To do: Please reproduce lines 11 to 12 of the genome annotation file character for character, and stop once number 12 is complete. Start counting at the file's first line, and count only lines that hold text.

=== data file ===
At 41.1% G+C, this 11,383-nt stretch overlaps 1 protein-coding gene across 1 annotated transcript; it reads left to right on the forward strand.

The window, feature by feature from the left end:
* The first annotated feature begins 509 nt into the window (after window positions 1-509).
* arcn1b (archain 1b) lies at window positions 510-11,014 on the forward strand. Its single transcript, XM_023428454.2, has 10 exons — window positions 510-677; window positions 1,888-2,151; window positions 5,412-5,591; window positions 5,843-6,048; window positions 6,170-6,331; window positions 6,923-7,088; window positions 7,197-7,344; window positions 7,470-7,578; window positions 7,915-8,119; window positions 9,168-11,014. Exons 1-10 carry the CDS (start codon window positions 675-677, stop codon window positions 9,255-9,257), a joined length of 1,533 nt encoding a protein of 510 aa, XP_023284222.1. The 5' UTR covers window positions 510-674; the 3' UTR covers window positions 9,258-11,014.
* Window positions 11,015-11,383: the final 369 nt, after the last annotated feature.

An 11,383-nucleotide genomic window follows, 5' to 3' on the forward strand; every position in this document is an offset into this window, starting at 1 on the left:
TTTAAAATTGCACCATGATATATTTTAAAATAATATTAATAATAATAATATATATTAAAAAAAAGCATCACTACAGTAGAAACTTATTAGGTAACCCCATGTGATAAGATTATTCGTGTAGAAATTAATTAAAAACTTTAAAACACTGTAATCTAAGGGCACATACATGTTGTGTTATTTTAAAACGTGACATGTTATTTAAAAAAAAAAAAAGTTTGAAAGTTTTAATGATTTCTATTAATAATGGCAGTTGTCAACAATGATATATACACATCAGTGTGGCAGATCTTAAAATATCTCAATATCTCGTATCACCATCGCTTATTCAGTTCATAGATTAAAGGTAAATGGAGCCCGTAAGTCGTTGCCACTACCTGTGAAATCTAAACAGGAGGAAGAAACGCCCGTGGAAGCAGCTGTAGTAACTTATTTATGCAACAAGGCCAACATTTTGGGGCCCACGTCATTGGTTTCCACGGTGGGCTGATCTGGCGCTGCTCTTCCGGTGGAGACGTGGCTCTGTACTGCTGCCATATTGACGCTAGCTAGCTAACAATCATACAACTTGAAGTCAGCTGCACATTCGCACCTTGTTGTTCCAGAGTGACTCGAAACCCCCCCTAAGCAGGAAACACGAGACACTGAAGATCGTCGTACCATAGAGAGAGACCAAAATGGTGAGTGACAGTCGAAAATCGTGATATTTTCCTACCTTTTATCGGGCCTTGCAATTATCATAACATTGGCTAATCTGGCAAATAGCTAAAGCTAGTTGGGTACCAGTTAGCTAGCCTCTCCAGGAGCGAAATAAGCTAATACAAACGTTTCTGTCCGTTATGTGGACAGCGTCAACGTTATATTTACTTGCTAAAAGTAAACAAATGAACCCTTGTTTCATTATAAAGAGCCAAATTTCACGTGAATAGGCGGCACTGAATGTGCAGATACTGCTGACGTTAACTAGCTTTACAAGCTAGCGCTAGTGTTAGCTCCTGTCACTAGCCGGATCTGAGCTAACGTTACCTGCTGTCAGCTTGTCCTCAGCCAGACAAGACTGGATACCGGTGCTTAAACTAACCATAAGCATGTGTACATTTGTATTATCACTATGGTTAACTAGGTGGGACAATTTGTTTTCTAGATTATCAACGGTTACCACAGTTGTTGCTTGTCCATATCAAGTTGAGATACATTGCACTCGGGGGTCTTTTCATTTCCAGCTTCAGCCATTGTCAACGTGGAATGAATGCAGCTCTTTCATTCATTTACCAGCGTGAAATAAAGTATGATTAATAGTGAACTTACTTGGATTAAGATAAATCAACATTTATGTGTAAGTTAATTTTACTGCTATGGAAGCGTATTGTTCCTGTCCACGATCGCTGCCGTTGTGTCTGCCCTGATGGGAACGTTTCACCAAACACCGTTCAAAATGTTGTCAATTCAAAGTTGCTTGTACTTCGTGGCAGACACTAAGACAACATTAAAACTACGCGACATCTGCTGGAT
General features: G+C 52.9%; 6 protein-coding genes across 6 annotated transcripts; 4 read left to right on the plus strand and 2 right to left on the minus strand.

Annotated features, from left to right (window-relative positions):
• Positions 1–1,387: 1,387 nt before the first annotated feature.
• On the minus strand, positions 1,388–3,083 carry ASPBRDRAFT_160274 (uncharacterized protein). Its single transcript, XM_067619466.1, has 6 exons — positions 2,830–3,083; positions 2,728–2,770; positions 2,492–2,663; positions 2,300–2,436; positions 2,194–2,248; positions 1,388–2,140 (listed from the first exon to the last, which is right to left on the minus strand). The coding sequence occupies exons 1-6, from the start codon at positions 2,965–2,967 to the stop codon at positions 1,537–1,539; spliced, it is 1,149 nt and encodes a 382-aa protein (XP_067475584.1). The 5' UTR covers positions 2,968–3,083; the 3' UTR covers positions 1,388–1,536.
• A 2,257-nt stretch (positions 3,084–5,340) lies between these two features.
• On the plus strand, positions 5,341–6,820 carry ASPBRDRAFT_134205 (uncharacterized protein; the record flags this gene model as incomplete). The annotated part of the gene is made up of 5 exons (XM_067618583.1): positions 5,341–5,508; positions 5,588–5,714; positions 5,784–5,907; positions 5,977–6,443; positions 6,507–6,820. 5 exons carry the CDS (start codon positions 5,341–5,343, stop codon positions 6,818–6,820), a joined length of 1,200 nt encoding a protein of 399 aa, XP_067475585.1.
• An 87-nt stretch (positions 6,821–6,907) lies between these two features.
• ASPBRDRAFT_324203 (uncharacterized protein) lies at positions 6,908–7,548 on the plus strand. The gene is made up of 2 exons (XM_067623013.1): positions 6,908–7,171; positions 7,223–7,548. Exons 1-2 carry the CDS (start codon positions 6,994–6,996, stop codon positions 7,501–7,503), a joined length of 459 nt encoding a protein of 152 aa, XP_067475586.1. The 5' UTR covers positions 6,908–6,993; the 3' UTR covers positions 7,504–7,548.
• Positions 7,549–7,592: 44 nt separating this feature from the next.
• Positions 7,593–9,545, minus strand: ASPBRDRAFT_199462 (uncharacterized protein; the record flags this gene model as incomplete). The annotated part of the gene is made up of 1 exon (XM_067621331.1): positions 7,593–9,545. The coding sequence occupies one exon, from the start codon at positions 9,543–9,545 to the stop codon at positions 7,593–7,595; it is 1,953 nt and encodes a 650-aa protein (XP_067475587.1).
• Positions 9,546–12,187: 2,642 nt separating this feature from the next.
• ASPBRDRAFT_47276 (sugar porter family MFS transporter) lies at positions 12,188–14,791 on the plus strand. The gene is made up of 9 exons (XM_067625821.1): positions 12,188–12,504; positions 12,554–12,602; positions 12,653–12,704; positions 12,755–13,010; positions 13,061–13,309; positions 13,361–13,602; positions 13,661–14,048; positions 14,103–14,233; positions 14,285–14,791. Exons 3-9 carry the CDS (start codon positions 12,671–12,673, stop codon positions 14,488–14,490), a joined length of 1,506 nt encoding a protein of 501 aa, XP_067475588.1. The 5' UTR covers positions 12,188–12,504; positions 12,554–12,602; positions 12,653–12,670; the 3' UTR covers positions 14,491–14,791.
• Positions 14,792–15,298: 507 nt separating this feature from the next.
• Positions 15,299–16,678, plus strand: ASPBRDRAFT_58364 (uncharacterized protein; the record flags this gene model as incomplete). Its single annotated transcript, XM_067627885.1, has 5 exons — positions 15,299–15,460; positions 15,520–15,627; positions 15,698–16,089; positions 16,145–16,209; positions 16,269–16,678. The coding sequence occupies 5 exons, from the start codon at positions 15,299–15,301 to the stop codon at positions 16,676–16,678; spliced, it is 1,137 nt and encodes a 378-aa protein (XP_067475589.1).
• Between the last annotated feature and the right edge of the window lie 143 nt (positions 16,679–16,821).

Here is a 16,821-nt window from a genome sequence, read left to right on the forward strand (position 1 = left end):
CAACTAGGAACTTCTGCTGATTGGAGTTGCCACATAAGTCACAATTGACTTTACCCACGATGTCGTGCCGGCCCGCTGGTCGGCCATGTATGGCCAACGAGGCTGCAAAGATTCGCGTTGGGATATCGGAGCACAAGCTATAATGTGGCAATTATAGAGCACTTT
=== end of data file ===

• On the minus strand, positions 1,388–3,083 carry ASPBRDRAFT_160274 (uncharacterized protein). Its single transcript, XM_067619466.1, has 6 exons — positions 2,830–3,083; positions 2,728–2,770; positions 2,492–2,663; positions 2,300–2,436; positions 2,194–2,248; positions 1,388–2,140 (listed from the first exon to the last, which is right to left on the minus strand). The coding sequence occupies exons 1-6, from the start codon at positions 2,965–2,967 to the stop codon at positions 1,537–1,539; spliced, it is 1,149 nt and encodes a 382-aa protein (XP_067475584.1). The 5' UTR covers positions 2,968–3,083; the 3' UTR covers positions 1,388–1,536.
• A 2,257-nt stretch (positions 3,084–5,340) lies between these two features.